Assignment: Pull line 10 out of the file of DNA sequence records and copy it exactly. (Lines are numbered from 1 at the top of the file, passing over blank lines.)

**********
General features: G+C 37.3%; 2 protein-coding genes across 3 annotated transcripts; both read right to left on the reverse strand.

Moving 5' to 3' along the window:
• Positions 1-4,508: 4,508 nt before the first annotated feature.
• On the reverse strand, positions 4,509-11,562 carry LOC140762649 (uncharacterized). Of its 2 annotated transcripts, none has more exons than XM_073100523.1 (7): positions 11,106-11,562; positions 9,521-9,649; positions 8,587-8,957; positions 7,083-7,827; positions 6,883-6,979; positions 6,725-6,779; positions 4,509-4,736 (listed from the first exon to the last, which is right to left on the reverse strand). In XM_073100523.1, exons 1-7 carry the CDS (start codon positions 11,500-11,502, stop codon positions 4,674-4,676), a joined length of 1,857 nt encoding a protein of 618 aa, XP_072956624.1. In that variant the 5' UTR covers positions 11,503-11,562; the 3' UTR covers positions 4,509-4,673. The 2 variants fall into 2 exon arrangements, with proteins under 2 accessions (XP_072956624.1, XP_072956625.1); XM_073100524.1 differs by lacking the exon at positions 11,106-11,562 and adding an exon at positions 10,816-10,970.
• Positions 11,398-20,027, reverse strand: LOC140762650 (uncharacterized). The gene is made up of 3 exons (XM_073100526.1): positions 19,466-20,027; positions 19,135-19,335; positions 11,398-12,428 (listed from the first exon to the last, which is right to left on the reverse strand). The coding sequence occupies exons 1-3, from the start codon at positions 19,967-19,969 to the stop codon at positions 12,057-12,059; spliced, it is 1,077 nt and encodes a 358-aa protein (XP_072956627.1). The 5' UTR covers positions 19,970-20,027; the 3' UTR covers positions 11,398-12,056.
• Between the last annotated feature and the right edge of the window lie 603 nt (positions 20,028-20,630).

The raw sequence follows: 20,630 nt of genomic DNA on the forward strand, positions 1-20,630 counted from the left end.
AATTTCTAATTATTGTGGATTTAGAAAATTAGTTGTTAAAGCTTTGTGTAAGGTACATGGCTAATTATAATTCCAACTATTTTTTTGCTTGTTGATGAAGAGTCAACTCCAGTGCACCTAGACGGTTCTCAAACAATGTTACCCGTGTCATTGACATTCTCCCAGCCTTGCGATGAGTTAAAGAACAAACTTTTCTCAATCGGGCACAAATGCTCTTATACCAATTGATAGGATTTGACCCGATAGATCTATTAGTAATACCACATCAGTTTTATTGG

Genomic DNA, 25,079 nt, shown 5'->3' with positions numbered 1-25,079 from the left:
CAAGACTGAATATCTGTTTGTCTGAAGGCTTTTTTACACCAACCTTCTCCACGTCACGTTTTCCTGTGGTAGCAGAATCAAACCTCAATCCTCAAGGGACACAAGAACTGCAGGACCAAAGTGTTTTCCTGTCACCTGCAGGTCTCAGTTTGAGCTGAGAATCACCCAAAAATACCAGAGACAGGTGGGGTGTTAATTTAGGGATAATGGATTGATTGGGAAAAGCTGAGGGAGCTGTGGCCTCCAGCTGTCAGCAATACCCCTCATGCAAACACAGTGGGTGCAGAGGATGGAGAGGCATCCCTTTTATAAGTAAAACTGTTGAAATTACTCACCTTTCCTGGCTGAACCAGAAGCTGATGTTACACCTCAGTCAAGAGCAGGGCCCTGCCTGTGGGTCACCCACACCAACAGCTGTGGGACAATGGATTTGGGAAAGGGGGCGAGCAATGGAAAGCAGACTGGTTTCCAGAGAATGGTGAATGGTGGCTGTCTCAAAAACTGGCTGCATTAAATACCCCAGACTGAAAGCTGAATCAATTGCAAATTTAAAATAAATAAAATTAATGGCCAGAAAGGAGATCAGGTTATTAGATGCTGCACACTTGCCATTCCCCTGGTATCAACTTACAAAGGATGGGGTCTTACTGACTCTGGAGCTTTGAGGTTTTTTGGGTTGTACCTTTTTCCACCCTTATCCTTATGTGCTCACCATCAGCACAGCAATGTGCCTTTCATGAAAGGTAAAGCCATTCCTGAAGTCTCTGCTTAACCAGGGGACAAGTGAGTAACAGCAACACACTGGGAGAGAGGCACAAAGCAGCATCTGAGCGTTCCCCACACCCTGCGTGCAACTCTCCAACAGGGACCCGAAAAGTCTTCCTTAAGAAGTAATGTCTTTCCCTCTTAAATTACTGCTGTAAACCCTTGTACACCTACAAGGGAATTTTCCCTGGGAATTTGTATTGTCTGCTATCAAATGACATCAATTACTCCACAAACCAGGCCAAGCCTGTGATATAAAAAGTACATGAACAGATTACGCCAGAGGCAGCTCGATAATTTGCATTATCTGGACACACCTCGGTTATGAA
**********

CAAGACTGAATATCTGTTTGTCTGAAGGCTTTTTTACACCAACCTTCTCCACGTCACGTTTTCCTGTGGTAGCAGAATCAAACCTCAATCCTCAAGGGACACAAGAACTGCAGGACCAAAGTGTTTTCCTGTCACCTGCAGGTCTCAGTTTGAGCTGAGAATCACCCAAAAATACCAGAGACAGGTGGGGTGTTAATTTAGGGATAATGGATTGATTGGGAAAAGCTGAGGGAGCTGTGGCCTCCAGCTGTCAGCAATACCCCTCATGCAAACACAGTGGGTGCAGAGGATGGAGAGGCATCCCTTTTATAAGTAAAACTGTTGAAATTACTCACCTTTCCTGGCTGAACCAGAAGCTGATGTTACACCTCAGTCAAGAGCAGGGCCCTGCCTGTGGGTCACCCACACCAACAGCTGTGGGACAATGGATTTGGGAAAGGGGGCGAGCAATGGAAAGCAGACTGGTTTCCAGAGAATGGTGAATGGTGGCTGTCTCAAAAACTGGCTGCATTAAATACCCCAGACTGAAAGCTGAATCAATTGCAAATTTAAAATAAATAAAATTAATGGCCAGAAAGGAGATCAGGTTATTAGATGCTGCACACTTGCCATTCCCCTGGTATCAACTTACAAAGGATGGGGTCTTACTGACTCTGGAGCTTTGAGGTTTTTTGGGTTGTACCTTTTTCCACCCTTATCCTTATGTGCTCACCATCAGCACAGCAATGTGCCTTTCATGAAAGGTAAAGCCATTCCTGAAGTCTCTGCTTAACCAGGGGACAAGTGAGTAACAGCAACACACTGGGAGAGAGGCACAAAGCAGCATCTGAGCGTTCCCCACACCCTGCGTGCAACTCTCCAACAGGGACCCGAAAAGTCTTCCTTAAGAAGTAATGTCTTTCCCTCTTAAATTACTGCTGTAAACCCTTGTACACCTACAAGGGAATTTTCCCTGGGAATTTGTATTGTCTGCTATCAAATGACATCAATTACTCCACAAACCAGGCCAAGCCTGTGATATAAAAAGTACATGAACAGATTACGCCAGAGGCAGCTCGATAATTTGCATTATCTGGACACACCTCGGTTATGAA